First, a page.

President-elect Donald Trump's HHS secretary nominee repeatedly and pointedly said on Wednesday that all Americans should have access to healthcare coverage—but he stopped short of saying all Americans should be covered, despite Trump's recent statement that the replacement for the Affordable Care Act would include “insurance for everyone.”
Rep. Tom Price (R-Ga.) answered questions for nearly four hours at a courtesy hearing before the Senate Health, Education, Labor and Pensions Committee. His official confirmation will be before the Senate Finance Committee, which has scheduled a hearing for Tuesday.
Republicans referenced the replacement plan Trump alluded to over the weekend but offered no new details, and some in the party reportedly are not sure Trump's plan actually exists.
Price said he shared Trump's goal of coverage for everyone and believed the Republicans' plan would accomplish that. But he emphasized the importance of access to coverage and the financial feasibility to buy it, dodging a question from Sen. Bernie Sanders (I-Vt.) about whether healthcare is a right.
“It's been always my stated goal,” he said. “That's what I've worked on my entire career.”
The replacement plans Price has endorsed and put forward, however, would not maintain coverage for up to 30 million Americans who obtained it under provisions of the ACA. And it is unlikely the replacement plans would provide the financial assistance many Americans would need to afford coverage.
Karen Pollitz, senior fellow at the Kaiser Family Foundation, said whether the Empowering Patients First Act that Price put forward in May 2015 would achieve the goals of access to affordable coverage for everyone depends on how coverage is defined.
The plan provides tax credits to help people purchase insurance, but they are based on age, not income. Insurance companies would likely produce plans that could be afforded with these credits, but they would cover far less than plans must cover to qualify under the ACA, Pollitz said.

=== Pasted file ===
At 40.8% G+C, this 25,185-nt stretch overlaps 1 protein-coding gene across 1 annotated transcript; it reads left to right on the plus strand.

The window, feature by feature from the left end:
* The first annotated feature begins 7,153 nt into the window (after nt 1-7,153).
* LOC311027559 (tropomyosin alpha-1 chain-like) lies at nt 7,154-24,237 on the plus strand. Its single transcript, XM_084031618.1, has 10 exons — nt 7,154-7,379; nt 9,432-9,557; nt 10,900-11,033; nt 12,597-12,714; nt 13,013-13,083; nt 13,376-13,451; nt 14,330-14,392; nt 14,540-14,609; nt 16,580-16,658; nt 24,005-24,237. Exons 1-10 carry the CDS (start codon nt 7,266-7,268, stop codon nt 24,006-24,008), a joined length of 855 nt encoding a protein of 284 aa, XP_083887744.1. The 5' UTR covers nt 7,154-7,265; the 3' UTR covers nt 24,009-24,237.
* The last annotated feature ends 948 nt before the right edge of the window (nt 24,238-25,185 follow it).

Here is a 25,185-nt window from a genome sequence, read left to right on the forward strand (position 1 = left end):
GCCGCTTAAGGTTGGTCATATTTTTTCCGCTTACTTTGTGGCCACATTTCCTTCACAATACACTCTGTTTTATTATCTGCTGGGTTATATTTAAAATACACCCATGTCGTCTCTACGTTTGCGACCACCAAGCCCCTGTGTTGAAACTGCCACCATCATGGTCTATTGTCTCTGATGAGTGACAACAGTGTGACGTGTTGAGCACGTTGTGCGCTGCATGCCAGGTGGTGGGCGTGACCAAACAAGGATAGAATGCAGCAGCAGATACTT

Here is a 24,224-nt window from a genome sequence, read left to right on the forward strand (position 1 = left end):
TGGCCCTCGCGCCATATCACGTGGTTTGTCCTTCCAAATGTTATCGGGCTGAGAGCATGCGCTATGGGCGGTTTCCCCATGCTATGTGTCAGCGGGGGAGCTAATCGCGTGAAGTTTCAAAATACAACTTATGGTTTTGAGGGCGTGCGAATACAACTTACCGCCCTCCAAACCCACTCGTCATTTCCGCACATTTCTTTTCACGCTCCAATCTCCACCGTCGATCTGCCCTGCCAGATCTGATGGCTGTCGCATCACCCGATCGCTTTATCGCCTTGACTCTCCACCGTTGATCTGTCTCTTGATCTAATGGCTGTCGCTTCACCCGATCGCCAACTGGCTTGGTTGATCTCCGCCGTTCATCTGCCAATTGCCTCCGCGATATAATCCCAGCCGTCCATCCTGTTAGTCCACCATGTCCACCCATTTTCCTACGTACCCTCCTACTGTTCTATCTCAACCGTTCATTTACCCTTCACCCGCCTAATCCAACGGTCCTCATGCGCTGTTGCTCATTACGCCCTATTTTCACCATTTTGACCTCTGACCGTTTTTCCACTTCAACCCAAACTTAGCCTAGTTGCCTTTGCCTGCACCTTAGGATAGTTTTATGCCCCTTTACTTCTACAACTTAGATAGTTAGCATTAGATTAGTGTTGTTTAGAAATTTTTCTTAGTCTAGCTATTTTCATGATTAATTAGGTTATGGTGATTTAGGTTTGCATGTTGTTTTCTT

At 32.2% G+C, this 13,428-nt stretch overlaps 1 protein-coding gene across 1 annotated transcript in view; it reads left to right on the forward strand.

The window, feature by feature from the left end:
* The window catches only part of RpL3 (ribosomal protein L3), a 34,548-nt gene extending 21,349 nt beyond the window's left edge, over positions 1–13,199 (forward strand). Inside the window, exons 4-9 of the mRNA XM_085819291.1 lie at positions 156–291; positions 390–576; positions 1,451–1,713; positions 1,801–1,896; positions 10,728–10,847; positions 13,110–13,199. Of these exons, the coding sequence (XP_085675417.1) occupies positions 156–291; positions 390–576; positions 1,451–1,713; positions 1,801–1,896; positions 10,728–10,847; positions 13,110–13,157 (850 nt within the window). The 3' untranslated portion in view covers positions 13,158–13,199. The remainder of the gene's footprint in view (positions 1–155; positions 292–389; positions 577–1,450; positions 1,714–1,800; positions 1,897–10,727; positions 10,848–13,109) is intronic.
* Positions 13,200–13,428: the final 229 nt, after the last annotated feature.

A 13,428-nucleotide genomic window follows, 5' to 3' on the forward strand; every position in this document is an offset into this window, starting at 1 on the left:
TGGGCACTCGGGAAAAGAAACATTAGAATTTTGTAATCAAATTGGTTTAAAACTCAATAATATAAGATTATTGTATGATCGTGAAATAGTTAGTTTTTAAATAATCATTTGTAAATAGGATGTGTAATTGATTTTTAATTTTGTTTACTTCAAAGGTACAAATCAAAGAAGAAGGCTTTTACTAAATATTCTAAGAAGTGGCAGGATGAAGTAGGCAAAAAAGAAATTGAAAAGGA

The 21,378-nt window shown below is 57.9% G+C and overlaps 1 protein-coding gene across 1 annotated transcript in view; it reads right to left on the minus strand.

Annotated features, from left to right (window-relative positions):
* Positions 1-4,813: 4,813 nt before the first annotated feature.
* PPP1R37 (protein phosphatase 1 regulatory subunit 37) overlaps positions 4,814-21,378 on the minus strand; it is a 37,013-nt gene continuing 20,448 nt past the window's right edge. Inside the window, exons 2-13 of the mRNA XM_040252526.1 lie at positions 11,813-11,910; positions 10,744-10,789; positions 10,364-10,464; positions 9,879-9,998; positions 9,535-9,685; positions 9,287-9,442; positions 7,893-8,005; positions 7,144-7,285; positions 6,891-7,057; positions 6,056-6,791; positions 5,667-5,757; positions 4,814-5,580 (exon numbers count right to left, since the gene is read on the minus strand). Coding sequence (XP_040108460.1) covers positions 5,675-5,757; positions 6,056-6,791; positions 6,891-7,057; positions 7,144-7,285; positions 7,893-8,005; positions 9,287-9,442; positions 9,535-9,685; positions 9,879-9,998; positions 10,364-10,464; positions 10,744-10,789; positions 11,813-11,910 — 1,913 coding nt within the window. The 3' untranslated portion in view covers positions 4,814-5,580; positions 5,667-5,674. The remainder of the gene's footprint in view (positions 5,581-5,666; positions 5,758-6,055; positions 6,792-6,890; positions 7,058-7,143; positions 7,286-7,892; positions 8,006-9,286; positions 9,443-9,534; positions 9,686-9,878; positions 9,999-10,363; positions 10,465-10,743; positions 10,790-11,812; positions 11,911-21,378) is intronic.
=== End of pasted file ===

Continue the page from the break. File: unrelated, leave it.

“The basic framework is a return to the way private markets and Medicaid worked before the ACA,” she said.
During Wednesday's hearing, Price also insisted his ideas for replacement would put patients at the center of their care by providing them with more choices and fewer mandates.
Several Democratic senators said, however, that if certain benefits are not mandated, as the ACA did, insurance companies could choose not to offer them.
That includes free preventive care, free contraceptive services, substance abuse services and the assurance that children could stay on their parents' insurance until age 26. Price's plan does not have those provisions.
“Here's the thing, if insurance companies don't offer it, it's not an option.” Sen. Maggie Hassan (D-N.H.) said.
The hearing did not clear up confusion regarding the timing of the Republican promise to repeal and replace the ACA. While Trump has said repeal should happen immediately, HELP Committee Chairman Sen. Lamar Alexander (R-Tenn.) said Wednesday it should go “step by step and carefully.”
“In my opinion, then, it will take several years to actually implement,” Alexander said.
Price also said the legislation to repeal the ACA should not be a vehicle for changes to Medicare. He said he understands that Trump has promised not to cut Medicare, but he declined to make the same promise.
Asked about the future of the CMS Innovation Center, Price did not commit to keeping it or removing it. He said the center “has great possibility and great promise,” but he is adamantly opposed to the center, which pilots valued-based programs, to require provider participation. He specifically named the mandatory Comprehensive Care for Joint Replacement model, which CNN reported, Price attempted to delay through legislation after having purchased stock in Zimmer Biomet, a leading manufacturer of hip and knee implants. Price said the CJR model, which would have cut payments to providers and devicemakers, should have been a pilot that could be expanded if shown to be successful.
Price faced tough questions from Democrats about his investment in healthcare companies that directly benefited from legislation he helped enact.
Price Wednesday contradicted a statement from the Trump transition team when he said he did direct his broker to purchase a stock in the Australian Biotech firm Innate Immunotherapeutics after hearing about the company from Rep. Chris Collins (R-N.Y.).
He said he was “offended at the insinuation” that he used legislation to benefit companies he held stock in and said he has divulged and plans to divest his holdings.